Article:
In contrast, just over one in five missed mortgage payments, but about half said they did not miss mortgage payments because they had long-term disability benefits. About a third had to apply for food assistance. Another third did not have to. Fifty-eight percent said they had to delay some medical and dental care in their households, but 20 percent didn’t. While disability insurance is very important to people, it doesn’t solve all their problems, by any means.
Today, we see gaps in coverage. We need to remember that when someone gets disabled in their 40s or 50s or anytime, they lose income, lose new retirement savings, and may use up existing retirement savings. There’s the possibility of added expense to their household depending on their medical coverage. They may have a lot more medical expenses to pay.
They may also have to pay for care giving depending on the situation and there is stress on family members. Severe disability is a big deal. Of course, disabilities vary on how severe they are.
Only 31 percent of the civilian labor force currently has employer sponsored long-term disability benefits (this number comes from the Department of Labor). I spent much of my consulting career working with larger employers and larger companies. I assumed that most people that have long-term jobs would have long-term disability coverage, but there are a lot that don’t. This is very disturbing.
Sources of Long-Term Disability Coverage
There are four potential sources of longer-term disability coverage.
- The first is through Social Security. Everybody in the Social Security System gets this coverage provided they’ve worked long enough to qualify – homemakers don’t. Employers pay the tax. The Social Security Administration’s disability definition is extremely strict; the disability has to be total and permanent.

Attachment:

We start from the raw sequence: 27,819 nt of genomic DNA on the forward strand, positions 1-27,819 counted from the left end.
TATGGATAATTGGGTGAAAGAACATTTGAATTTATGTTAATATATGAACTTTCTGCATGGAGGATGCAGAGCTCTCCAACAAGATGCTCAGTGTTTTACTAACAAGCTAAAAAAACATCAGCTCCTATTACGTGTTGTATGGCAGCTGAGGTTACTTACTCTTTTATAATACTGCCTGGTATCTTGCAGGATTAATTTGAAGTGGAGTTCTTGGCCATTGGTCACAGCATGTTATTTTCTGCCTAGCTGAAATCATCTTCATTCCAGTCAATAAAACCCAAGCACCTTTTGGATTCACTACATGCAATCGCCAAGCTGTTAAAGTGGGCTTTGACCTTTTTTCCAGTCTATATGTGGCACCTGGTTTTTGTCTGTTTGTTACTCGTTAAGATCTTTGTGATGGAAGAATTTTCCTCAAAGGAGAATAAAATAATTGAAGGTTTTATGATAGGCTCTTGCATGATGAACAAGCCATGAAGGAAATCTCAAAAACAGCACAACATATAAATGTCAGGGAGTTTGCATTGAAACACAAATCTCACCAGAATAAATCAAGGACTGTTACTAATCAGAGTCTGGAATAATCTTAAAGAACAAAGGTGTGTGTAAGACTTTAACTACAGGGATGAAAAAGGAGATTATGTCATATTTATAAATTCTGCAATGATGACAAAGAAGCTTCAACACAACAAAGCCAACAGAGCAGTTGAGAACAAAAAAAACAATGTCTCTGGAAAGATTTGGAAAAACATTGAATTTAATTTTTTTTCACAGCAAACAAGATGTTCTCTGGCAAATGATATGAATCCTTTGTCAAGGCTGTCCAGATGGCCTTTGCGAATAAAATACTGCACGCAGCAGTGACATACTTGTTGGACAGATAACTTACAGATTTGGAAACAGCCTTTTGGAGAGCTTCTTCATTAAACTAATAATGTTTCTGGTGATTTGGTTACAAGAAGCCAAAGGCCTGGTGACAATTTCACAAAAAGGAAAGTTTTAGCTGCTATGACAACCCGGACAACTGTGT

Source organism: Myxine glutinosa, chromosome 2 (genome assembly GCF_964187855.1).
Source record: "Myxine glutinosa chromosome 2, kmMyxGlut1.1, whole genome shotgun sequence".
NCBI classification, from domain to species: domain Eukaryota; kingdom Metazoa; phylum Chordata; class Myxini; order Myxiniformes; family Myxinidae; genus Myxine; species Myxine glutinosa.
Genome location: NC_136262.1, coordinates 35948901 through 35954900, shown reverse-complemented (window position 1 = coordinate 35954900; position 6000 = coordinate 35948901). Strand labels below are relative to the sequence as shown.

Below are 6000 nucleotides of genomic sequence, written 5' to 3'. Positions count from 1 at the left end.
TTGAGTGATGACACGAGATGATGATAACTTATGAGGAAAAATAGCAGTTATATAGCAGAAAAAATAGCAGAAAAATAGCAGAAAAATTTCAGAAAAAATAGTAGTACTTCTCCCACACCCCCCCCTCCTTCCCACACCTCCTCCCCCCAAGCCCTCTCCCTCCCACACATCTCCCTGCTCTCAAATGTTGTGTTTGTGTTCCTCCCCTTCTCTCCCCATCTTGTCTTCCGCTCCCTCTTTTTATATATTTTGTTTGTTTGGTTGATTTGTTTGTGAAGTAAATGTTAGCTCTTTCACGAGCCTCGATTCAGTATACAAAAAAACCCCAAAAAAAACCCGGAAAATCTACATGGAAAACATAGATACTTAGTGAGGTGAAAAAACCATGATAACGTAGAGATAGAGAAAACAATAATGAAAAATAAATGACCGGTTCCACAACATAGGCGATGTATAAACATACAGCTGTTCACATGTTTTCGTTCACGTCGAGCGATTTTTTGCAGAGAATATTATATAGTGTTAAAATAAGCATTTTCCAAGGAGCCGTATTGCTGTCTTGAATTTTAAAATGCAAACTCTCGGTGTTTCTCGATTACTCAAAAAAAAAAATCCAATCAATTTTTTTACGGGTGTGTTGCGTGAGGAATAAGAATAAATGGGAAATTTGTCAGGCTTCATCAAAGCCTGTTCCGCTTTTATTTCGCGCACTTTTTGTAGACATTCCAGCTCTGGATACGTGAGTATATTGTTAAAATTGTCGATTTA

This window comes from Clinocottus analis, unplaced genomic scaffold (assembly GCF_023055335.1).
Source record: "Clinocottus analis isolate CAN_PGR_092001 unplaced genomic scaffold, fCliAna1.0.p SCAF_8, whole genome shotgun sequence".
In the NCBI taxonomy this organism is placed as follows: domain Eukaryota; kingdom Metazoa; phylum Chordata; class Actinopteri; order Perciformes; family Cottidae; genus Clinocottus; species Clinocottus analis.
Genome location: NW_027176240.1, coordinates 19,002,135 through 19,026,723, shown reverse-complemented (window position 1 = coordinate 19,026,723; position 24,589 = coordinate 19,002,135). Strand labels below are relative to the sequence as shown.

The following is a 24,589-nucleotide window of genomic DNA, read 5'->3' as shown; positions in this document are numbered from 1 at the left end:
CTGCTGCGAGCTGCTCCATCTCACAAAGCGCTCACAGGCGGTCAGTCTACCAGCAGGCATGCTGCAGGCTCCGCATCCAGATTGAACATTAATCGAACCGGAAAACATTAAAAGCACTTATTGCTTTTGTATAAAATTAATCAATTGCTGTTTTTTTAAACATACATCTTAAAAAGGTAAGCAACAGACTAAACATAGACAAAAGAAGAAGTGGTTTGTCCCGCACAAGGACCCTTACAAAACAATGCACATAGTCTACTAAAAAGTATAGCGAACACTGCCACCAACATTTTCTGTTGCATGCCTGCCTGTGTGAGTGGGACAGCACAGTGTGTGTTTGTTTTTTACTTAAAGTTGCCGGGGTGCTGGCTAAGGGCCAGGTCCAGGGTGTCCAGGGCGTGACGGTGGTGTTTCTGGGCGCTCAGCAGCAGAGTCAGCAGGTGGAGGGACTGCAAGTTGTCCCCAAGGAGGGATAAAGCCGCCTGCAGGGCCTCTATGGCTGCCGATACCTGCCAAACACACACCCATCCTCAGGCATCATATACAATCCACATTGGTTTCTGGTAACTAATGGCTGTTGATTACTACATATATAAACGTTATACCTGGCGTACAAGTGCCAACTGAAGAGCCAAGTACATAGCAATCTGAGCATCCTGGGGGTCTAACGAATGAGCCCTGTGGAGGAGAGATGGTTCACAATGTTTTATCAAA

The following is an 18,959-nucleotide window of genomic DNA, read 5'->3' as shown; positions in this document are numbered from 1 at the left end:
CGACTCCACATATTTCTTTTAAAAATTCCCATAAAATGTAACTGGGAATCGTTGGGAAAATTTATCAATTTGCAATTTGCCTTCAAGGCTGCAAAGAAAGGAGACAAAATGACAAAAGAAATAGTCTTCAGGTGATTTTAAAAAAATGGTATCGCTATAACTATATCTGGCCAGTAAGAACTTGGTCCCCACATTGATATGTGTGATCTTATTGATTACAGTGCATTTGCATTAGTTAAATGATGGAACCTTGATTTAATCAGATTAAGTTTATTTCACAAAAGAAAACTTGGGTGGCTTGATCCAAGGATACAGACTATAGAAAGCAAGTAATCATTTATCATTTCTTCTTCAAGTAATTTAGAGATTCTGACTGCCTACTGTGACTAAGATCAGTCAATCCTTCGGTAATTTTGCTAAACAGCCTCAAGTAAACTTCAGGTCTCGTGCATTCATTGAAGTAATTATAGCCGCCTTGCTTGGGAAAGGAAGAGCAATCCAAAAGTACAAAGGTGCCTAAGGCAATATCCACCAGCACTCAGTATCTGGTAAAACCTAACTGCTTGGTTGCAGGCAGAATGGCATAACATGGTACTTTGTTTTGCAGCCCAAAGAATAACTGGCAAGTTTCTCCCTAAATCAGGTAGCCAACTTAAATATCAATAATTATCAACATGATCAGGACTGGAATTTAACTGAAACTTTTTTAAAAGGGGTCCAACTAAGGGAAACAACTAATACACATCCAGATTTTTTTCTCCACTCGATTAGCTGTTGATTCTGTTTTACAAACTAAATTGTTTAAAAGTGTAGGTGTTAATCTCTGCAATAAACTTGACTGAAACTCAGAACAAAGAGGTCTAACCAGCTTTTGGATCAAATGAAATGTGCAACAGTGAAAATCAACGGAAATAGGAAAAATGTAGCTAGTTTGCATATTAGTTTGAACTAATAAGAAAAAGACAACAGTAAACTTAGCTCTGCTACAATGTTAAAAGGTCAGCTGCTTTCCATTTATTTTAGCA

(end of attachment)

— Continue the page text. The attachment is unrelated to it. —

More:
- Employers may provide long-term disability plans. They sponsor the plan; they might pay for it and they might not. While these plans are common in large companies, only 31 percent of the civilian labor force is covered. The definition of disability could be based on your own occupation, it could be based on any occupation, or a blend – and there are variations on the definitions. Sometimes it’s your “own occupation” for two years.
- Defined benefit pensions usually include some kind of benefit, but they cover the minority of people. The benefits are taxable when they get paid. Accrual of the benefits over time, of course, is not taxable until you actually receive the cash. There’s no income recognition.
- There’s a small minority of the population that has individual disability insurance that you buy from an insurance company; employers normally do not have a role in that. It’s for higher paid professionals and self-employed and it, again, can have very different definitions of disability. You go to your insurance carrier and just buy a long-term disability plan; that’s in the insurance company’s purview against state insurance laws. Then the benefits, generally, are not taxable. You’d be paying for those benefits with after-tax dollars.
In addition, disability coverage may intersect with other benefits. If you have a life insurance policy you may very likely – and you should have – a waiver of premium provision. What does a waiver of premium provision say? If you become long-term disabled – that’s special disability coverage and it pays your premium for you.